Dubai Police adopts strategic AI plans By 2031, the Dubai Police will completely rely on artificial intelligence for its services, according to top officials. As per the strategic plan, by 2031, artificial intelligence (AI) methods will be used 100 percent in all areas of police including security, forecasting of crime, traffic accidents and developing the best techniques and AI tools that serve the needs of the people, locally and globally. It will also be utilised to enhance skills of officials to deal with AI facilities in all police departments.
AI to help students recognise their skills University students in the UAE can now use Artificial Intelligence (AI) to help them successfully transition into the working world. Using a built-in AI-powered skills gap analysis software, an online platform TrainingCalender.com, will tell students what skills they need to build on to pursue their chosen career path. Partnered with more than 80 global online training providers, the platform will also suggest what training a person requires to fit a certain job role, with discounts on such courses also available.
AI will help Dubai deal with med emergencies Dubai will soon get an Emergency and Crisis Management Nerve Centre that will use artificial intelligence to save lives. The Dubai Health Authority (DHA) recently signed an agreement with Avanza Solutions to implement the citywide system. As part of the agreement, Avanza's smart city medical management platform 'Acuity' will give the DHA perspective of what is happening across the city.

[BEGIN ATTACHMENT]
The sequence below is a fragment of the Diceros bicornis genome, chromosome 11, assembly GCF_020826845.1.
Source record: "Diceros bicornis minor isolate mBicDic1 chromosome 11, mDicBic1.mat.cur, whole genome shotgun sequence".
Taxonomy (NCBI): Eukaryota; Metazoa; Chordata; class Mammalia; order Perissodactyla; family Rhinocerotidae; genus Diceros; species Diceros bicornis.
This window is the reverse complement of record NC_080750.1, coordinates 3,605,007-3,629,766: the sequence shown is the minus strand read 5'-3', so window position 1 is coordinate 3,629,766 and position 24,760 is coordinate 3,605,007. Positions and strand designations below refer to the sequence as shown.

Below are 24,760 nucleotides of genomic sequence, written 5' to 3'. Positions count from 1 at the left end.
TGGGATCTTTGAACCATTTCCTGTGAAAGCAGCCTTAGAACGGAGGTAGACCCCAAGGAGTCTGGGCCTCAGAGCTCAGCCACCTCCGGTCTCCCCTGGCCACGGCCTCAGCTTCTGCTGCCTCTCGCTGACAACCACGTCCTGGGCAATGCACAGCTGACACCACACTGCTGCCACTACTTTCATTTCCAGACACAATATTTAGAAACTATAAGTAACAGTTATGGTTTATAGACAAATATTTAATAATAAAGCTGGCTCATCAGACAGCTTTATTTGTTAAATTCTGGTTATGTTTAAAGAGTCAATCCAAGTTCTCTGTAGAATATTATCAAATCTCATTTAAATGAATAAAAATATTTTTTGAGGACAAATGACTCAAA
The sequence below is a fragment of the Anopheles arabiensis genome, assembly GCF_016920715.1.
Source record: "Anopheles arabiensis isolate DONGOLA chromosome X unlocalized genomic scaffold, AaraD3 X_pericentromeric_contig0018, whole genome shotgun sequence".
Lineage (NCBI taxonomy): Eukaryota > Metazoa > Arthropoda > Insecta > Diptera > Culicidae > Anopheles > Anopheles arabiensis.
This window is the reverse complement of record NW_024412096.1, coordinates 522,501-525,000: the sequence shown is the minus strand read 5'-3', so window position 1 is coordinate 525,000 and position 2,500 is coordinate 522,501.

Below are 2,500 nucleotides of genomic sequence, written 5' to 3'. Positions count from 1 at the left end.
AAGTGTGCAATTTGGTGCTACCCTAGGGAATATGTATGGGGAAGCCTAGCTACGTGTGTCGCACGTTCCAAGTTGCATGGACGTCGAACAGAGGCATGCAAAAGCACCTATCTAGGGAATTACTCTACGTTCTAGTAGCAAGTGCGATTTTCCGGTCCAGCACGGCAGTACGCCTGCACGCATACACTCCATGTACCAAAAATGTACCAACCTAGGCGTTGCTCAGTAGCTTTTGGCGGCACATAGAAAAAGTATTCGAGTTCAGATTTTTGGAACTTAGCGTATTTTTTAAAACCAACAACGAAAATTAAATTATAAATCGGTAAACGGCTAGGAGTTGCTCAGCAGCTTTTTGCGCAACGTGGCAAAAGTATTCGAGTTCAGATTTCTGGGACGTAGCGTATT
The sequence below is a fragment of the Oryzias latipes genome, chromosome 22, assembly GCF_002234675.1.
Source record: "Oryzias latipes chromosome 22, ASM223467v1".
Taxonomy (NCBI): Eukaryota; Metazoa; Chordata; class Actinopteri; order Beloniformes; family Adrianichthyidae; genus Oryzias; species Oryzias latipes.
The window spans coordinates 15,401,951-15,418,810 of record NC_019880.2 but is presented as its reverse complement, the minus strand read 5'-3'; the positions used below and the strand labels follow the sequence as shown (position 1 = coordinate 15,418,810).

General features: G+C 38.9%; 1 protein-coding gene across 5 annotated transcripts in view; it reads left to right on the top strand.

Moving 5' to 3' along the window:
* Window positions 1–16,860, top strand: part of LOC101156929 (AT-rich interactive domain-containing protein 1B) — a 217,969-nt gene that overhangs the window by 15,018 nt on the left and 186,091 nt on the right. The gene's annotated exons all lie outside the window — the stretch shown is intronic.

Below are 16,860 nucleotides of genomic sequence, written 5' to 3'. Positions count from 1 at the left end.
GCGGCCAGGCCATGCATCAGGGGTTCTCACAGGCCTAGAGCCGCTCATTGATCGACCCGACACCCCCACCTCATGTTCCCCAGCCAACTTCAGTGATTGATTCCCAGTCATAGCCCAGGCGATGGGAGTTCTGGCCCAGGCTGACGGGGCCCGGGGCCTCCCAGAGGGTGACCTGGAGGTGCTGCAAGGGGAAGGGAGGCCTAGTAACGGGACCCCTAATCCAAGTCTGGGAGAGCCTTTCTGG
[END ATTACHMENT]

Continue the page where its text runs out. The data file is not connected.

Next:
UAE speeds up work on 5G infrastructureIn December 2017, UAE's telecom regulator announced the launch of IMT-2020, known as 5G, and asked mobile network operators in the country to start preparing for the fifth-generation network, which will revolutionise Internet usage in the UAE. Telecommunications Regulatory Authority (TRA) announced that licenced mobile telecommunication operators would begin preparing infrastructure for 5G from in early 2018.